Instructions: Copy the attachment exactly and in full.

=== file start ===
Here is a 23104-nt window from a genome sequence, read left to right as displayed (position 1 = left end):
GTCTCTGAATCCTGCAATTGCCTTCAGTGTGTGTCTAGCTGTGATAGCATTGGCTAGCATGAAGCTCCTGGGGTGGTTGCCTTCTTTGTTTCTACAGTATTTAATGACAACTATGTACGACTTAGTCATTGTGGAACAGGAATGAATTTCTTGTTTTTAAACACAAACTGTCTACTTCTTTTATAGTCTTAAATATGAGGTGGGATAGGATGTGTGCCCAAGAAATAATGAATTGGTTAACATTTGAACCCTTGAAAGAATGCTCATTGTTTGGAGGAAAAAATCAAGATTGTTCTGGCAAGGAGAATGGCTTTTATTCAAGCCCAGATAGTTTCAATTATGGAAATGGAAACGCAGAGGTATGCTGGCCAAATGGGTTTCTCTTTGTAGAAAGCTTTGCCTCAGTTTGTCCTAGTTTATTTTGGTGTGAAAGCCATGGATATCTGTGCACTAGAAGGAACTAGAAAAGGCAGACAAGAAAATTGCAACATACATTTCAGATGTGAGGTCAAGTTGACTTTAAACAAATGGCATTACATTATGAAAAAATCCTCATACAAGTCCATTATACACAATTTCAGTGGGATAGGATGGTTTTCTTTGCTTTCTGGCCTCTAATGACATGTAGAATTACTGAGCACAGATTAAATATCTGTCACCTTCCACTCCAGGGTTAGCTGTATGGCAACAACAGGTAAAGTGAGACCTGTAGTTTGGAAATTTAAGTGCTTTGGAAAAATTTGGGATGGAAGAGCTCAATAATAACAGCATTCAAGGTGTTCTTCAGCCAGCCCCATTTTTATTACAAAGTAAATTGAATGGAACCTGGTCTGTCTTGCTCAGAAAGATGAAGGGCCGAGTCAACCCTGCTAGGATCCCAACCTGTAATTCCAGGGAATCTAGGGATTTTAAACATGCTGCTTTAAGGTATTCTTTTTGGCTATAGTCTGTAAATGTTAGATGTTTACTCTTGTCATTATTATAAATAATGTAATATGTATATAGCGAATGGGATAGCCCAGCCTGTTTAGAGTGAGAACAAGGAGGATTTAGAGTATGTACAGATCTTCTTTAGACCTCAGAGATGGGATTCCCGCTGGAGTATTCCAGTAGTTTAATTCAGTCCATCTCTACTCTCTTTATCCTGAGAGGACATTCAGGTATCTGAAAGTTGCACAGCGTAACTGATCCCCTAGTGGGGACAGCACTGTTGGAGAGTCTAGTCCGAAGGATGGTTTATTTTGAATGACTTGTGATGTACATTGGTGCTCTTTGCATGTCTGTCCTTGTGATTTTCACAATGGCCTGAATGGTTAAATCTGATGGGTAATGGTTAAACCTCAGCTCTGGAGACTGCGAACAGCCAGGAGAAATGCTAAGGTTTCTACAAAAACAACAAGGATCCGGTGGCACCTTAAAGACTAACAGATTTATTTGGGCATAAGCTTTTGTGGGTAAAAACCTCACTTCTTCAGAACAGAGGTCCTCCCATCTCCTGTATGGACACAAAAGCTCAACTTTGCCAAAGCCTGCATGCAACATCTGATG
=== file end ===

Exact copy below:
Here is a 23104-nt window from a genome sequence, read left to right as displayed (position 1 = left end):
GTCTCTGAATCCTGCAATTGCCTTCAGTGTGTGTCTAGCTGTGATAGCATTGGCTAGCATGAAGCTCCTGGGGTGGTTGCCTTCTTTGTTTCTACAGTATTTAATGACAACTATGTACGACTTAGTCATTGTGGAACAGGAATGAATTTCTTGTTTTTAAACACAAACTGTCTACTTCTTTTATAGTCTTAAATATGAGGTGGGATAGGATGTGTGCCCAAGAAATAATGAATTGGTTAACATTTGAACCCTTGAAAGAATGCTCATTGTTTGGAGGAAAAAATCAAGATTGTTCTGGCAAGGAGAATGGCTTTTATTCAAGCCCAGATAGTTTCAATTATGGAAATGGAAACGCAGAGGTATGCTGGCCAAATGGGTTTCTCTTTGTAGAAAGCTTTGCCTCAGTTTGTCCTAGTTTATTTTGGTGTGAAAGCCATGGATATCTGTGCACTAGAAGGAACTAGAAAAGGCAGACAAGAAAATTGCAACATACATTTCAGATGTGAGGTCAAGTTGACTTTAAACAAATGGCATTACATTATGAAAAAATCCTCATACAAGTCCATTATACACAATTTCAGTGGGATAGGATGGTTTTCTTTGCTTTCTGGCCTCTAATGACATGTAGAATTACTGAGCACAGATTAAATATCTGTCACCTTCCACTCCAGGGTTAGCTGTATGGCAACAACAGGTAAAGTGAGACCTGTAGTTTGGAAATTTAAGTGCTTTGGAAAAATTTGGGATGGAAGAGCTCAATAATAACAGCATTCAAGGTGTTCTTCAGCCAGCCCCATTTTTATTACAAAGTAAATTGAATGGAACCTGGTCTGTCTTGCTCAGAAAGATGAAGGGCCGAGTCAACCCTGCTAGGATCCCAACCTGTAATTCCAGGGAATCTAGGGATTTTAAACATGCTGCTTTAAGGTATTCTTTTTGGCTATAGTCTGTAAATGTTAGATGTTTACTCTTGTCATTATTATAAATAATGTAATATGTATATAGCGAATGGGATAGCCCAGCCTGTTTAGAGTGAGAACAAGGAGGATTTAGAGTATGTACAGATCTTCTTTAGACCTCAGAGATGGGATTCCCGCTGGAGTATTCCAGTAGTTTAATTCAGTCCATCTCTACTCTCTTTATCCTGAGAGGACATTCAGGTATCTGAAAGTTGCACAGCGTAACTGATCCCCTAGTGGGGACAGCACTGTTGGAGAGTCTAGTCCGAAGGATGGTTTATTTTGAATGACTTGTGATGTACATTGGTGCTCTTTGCATGTCTGTCCTTGTGATTTTCACAATGGCCTGAATGGTTAAATCTGATGGGTAATGGTTAAACCTCAGCTCTGGAGACTGCGAACAGCCAGGAGAAATGCTAAGGTTTCTACAAAAACAACAAGGATCCGGTGGCACCTTAAAGACTAACAGATTTATTTGGGCATAAGCTTTTGTGGGTAAAAACCTCACTTCTTCAGAACAGAGGTCCTCCCATCTCCTGTATGGACACAAAAGCTCAACTTTGCCAAAGCCTGCATGCAACATCTGATG